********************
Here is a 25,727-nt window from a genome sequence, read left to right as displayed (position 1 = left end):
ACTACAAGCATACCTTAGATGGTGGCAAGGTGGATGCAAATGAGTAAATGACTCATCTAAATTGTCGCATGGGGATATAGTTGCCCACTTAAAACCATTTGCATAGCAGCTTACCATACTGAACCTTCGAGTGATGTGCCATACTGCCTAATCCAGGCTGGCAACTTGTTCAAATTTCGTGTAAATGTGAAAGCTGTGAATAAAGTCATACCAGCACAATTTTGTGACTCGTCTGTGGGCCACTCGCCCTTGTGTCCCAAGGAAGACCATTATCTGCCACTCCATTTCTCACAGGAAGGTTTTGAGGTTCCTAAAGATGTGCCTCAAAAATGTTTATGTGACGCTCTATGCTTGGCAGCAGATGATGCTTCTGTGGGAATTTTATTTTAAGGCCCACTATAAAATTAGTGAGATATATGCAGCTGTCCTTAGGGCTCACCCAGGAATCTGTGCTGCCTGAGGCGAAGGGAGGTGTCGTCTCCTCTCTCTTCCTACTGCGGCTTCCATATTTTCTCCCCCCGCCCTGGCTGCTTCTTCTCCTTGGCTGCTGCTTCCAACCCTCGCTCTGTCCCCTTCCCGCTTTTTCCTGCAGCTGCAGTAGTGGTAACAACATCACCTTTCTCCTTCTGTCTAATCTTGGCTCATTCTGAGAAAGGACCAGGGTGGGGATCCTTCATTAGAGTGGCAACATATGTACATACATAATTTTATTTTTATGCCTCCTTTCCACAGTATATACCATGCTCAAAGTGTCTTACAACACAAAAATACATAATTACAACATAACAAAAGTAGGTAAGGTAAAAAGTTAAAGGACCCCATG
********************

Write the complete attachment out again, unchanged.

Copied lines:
Here is a 25,727-nt window from a genome sequence, read left to right as displayed (position 1 = left end):
ACTACAAGCATACCTTAGATGGTGGCAAGGTGGATGCAAATGAGTAAATGACTCATCTAAATTGTCGCATGGGGATATAGTTGCCCACTTAAAACCATTTGCATAGCAGCTTACCATACTGAACCTTCGAGTGATGTGCCATACTGCCTAATCCAGGCTGGCAACTTGTTCAAATTTCGTGTAAATGTGAAAGCTGTGAATAAAGTCATACCAGCACAATTTTGTGACTCGTCTGTGGGCCACTCGCCCTTGTGTCCCAAGGAAGACCATTATCTGCCACTCCATTTCTCACAGGAAGGTTTTGAGGTTCCTAAAGATGTGCCTCAAAAATGTTTATGTGACGCTCTATGCTTGGCAGCAGATGATGCTTCTGTGGGAATTTTATTTTAAGGCCCACTATAAAATTAGTGAGATATATGCAGCTGTCCTTAGGGCTCACCCAGGAATCTGTGCTGCCTGAGGCGAAGGGAGGTGTCGTCTCCTCTCTCTTCCTACTGCGGCTTCCATATTTTCTCCCCCCGCCCTGGCTGCTTCTTCTCCTTGGCTGCTGCTTCCAACCCTCGCTCTGTCCCCTTCCCGCTTTTTCCTGCAGCTGCAGTAGTGGTAACAACATCACCTTTCTCCTTCTGTCTAATCTTGGCTCATTCTGAGAAAGGACCAGGGTGGGGATCCTTCATTAGAGTGGCAACATATGTACATACATAATTTTATTTTTATGCCTCCTTTCCACAGTATATACCATGCTCAAAGTGTCTTACAACACAAAAATACATAATTACAACATAACAAAAGTAGGTAAGGTAAAAAGTTAAAGGACCCCATG